You could open a school!

That isn’t a topic of discussion with The Independents, but it is for me personally. I’ve always dreamt of having an official technological and artistic residency at Bureau Betak. We’ve always been so lucky with extraordinary interns, but we’ve never done it. The associations and acquisitions to which I’ll be contributing by helping with research and selection – be it talking about communication in the very broadest sense, or production, creativity, design, research and so on – these are the same areas in incubation at a much younger and broader level. We invite them to participate in brainstorming and creation at Bureau Betak, for fashion shows, events, exhibitions. We’re building a great group of successful companies, with great talent that we’ll help to develop. Although I was a creative when I started out and always will be, in the depths of my soul, I wasn’t too bad at business and management. But that was always intuitive; I never went to school, I didn’t learn anything. I started working before I was even 17 and I’ve based my whole life on intuition. Most of that intuition has served creativity, but the other part has served management and therefore business, or at least entrepreneurship. I’m just one of many examples of a self-made man. But the interesting part of being self-made is not the glory of coming from nowhere – I don’t come from nowhere, I grew up in Paris, in a fantastic cultural and political milieu. No, the interesting thing is that I think a huge part of my creativity has come from my freedom to think, which came partly from not having studied. I didn’t learn how to do things or how to follow rules. I invented a job; I didn’t even have a name for it for a very long time. I think this freedom of spirit is priceless. When I started out, I never drew up a business plan or a project plan, but things were growing, we were making big numbers. And, to come back to my role in the Group, I’m extremely lucky to have found partners who are brilliant strategists. Olivier is a man who has tremendous knowledge, technical skills and accuracy, which enables him to inspire investors to bring in hundreds of millions of euros for businesses that, just a few years ago, didn’t exist. In September 2021, we announced the approximate value of Bureau Betak, because I sensed that the rumours that were circulating from quite a few financial sources had already revealed it, and it got back to me that a lot of people, particularly in finance, fell off their chairs: a company that makes catwalk shows is worth almost €100 million? That’s just insane. Since then, it’s generated a lot of excitement and interest, thanks to my partners.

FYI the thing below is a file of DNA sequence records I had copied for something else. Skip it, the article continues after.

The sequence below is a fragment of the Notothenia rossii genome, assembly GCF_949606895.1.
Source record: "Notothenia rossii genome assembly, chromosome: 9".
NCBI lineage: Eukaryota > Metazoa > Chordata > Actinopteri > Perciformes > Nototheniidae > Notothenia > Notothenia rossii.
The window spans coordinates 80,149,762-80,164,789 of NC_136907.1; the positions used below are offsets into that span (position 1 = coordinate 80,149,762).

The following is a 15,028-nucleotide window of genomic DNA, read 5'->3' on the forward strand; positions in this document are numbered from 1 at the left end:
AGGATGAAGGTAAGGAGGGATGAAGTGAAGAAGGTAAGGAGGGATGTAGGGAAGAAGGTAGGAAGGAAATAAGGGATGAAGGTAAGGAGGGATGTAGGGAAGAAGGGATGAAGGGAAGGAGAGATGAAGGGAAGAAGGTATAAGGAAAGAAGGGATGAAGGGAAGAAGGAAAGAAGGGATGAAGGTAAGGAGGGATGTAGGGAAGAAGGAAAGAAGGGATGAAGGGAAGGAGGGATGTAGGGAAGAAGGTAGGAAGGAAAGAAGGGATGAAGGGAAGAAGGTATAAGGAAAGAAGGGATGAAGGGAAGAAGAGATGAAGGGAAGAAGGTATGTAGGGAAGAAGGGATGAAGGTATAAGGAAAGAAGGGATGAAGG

‘I always wanted to invent an individual format for each house’s shows. With Galliano, his exit onto the catwalk became a fundamental element of Dior.’

Alexandre de Betak

Is the vision with The Independents that it should be a one-stop shop for show production?